Catalan Elections Need Not Affect Spain’s Bailout Condition or Investor Confidence

On November 6th,  Spanish Prime Minister Mariano Rajoy gave a radio interview reaffirming his position on a bailout. He said that he would not request a sovereign bailout without knowing what Spain’s borrowing rate would be, or  how the risk premium would change if the ECB began to buy up debt. Some economic analysts wonder if Rajoy’s government is waiting to see if Catalan voters defy a ban on an independence referendum in the November 25 elections, and if election victories for more Catalan nationalists will cause the region’s government to become less compliant with Spanish central and Eurozone governing bodies. All regional elections, including last month’s Basque referendum, have visible effects on Spain’s national budget, so Rajoy’s coalition is clearly concerned. However, there are many reasons to think that investor concerns about the Catalan elections and nationalism are excessive.

Credit analysts in the U.S. and EU have expressed  concern that intransigence in Catalonia will increase Spain’s woes, whether the sentiment is directed toward spending cuts or borrowing conditions. If Spain accepts an ECB bailout requiring additional austerity measures, then what is to prevent local populations from punishing central government by pushing referendums seeking autonomy in their elections, making it harder for Spain to meet budget and capital targets, expanding the crisis? Further, traders and investors worry about hedging a Catalan exit from Spain if an independence-seeking coalition is elected, which many consider a feasible danger. These fears do not accurately reflect the near-term in Catalan politics, and exaggerate the political risk posed to Spain’s markets by separatist movements. No matter how many nationalists win next week, Catalonia will not be able to exit Spain in the near term and meet its debt obligations, nor will its regional government have the means to offer significant resistance to the funding conditions of Spanish administration, let alone the ECB.

At the level of the central government in Madrid, procedural and legislative strictures ensure the populist, pro-independence victory in the polls could have only muted effects on the liquidity and debt  crisis. Spain’s national government and the EU itself have in effect measures that would make it very difficult for Catalonia break away and get integrated into the Eurozone in a short amount of time, thus making a Catalan exit from Spain a daunting and slow process.

On the Spanish domestic front, in October, Rajoy’s coalition pushed through a parliamentary ban on the Catalan independence referendum. Separatist sentiments expressed publicly by officials with economic regulatory powers have been censured. What about rogue officials, who may not be contained by relatively moderate government of Catalan President Arturo Mas? At least in the current Spanish political climate, there is no reason for alarm. The Budget Stability law this year includes strong coercive provisions to deal with such officials. Non-cooperation with the central (national) government of Spain by any regional official allows for an immediate, possibly retroactive dismissal, and a replacement chosen by officials in Madrid. Officials could lose their pensions and ability to stand for election again if they refuse to comply with the requirements of the budget reforms. Non-compliance by Catalan officials could occur, but they would have strong personal disincentives against taking this route. This will discourage many lawmakers in the region from attempting it, personal sentiments aside. The budget laws are stronger than many outsiders realize.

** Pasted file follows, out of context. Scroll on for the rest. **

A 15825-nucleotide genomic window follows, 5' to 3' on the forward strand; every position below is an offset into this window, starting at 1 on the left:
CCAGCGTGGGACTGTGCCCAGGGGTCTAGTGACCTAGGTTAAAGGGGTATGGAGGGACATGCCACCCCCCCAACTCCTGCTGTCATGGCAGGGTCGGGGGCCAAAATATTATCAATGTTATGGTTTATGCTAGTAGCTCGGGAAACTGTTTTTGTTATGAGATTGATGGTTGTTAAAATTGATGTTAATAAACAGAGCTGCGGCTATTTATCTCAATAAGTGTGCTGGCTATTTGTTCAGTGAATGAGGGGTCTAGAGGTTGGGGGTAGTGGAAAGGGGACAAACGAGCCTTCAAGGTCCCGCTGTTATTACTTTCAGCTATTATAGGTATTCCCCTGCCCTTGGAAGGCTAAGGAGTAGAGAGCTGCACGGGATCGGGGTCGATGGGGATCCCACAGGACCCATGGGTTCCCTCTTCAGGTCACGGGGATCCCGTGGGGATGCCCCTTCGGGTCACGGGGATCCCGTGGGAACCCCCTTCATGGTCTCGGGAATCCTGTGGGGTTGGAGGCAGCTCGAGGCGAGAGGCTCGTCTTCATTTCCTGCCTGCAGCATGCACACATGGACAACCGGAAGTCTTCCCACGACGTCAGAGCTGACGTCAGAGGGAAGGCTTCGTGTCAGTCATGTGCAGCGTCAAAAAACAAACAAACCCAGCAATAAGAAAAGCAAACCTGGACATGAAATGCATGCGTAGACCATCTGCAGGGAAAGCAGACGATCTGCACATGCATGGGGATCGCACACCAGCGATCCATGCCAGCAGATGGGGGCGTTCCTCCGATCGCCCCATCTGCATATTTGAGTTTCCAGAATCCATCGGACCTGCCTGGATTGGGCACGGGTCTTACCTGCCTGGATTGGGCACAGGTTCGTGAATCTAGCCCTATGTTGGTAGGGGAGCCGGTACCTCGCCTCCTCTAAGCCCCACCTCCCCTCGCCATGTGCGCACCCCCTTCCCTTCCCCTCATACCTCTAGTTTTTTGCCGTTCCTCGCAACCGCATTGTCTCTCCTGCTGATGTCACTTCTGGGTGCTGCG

The majority of Catalans who favor independence traditionally emphasized the cultural separation and linguistic repression by Spain. But recent voting polls show a different concern among voters: the perception of Catalonia carrying an indue amount of the Spanish economy through taxes and re-allocation of resources. Advocates of independence believe their region would be a strong, fiscally sound country and would be willing to delay independence if they knew otherwise. But calculations based on GDP and projected debt balances suggest an independent state would run a deficit, rather than a surplus, and would be on the low end of Eurozone economies – this fact alone will prevent any ambitious Catalan politician from seeking independence now. Conversely, in Spain despite the extent of leverage it possesses, Catalonia is the sole economic powerhouse.

As for the European Union, procedural rules would make Catalan membership into a multi-year process with a time lag that would push the newly independent nation further into debt, despite its productivity. This is hardly an inviting scenario, and Catalonia’s government knows it. The EU would have to process an independent Catalan state for membership, and approval is far from guaranteed. During the time between independence and (presumptive) entrance into the European Union, Catalonia would have to issue its own currency since it would not yet be a member of Eurozone, and such notes would likely trade at a disadvantage compared to Euro, Stirling, or Dollar. The administrative costs of the transition out of the Eurozone alone would put the new nation’s balance sheets far in the red. Debt held in Euros would switch to local currency, causing international creditors to ask for repayment in the original currency. Needless to say, such transition causes enough trepidation among Catalan treasurers and financiers to induce opposition to independence at this time, even with a popular majority favoring it.

Catalonia might achieve greater autonomy, and be able to set more of its own spending caps, perhaps even continue ambitious commercial development projects. But with its credit downgraded, finding capital will be difficult. Spain’s government has assembled its bail-out funds for the regions with strict guidelines that must be followed before cash is transferred to any of them. This is not a small detail. With outside ability to borrow or raise new investment diminished, shares of national tax revenue become essential, and this funding recourse is only an option if the region remains part of the Kingdom of Spain.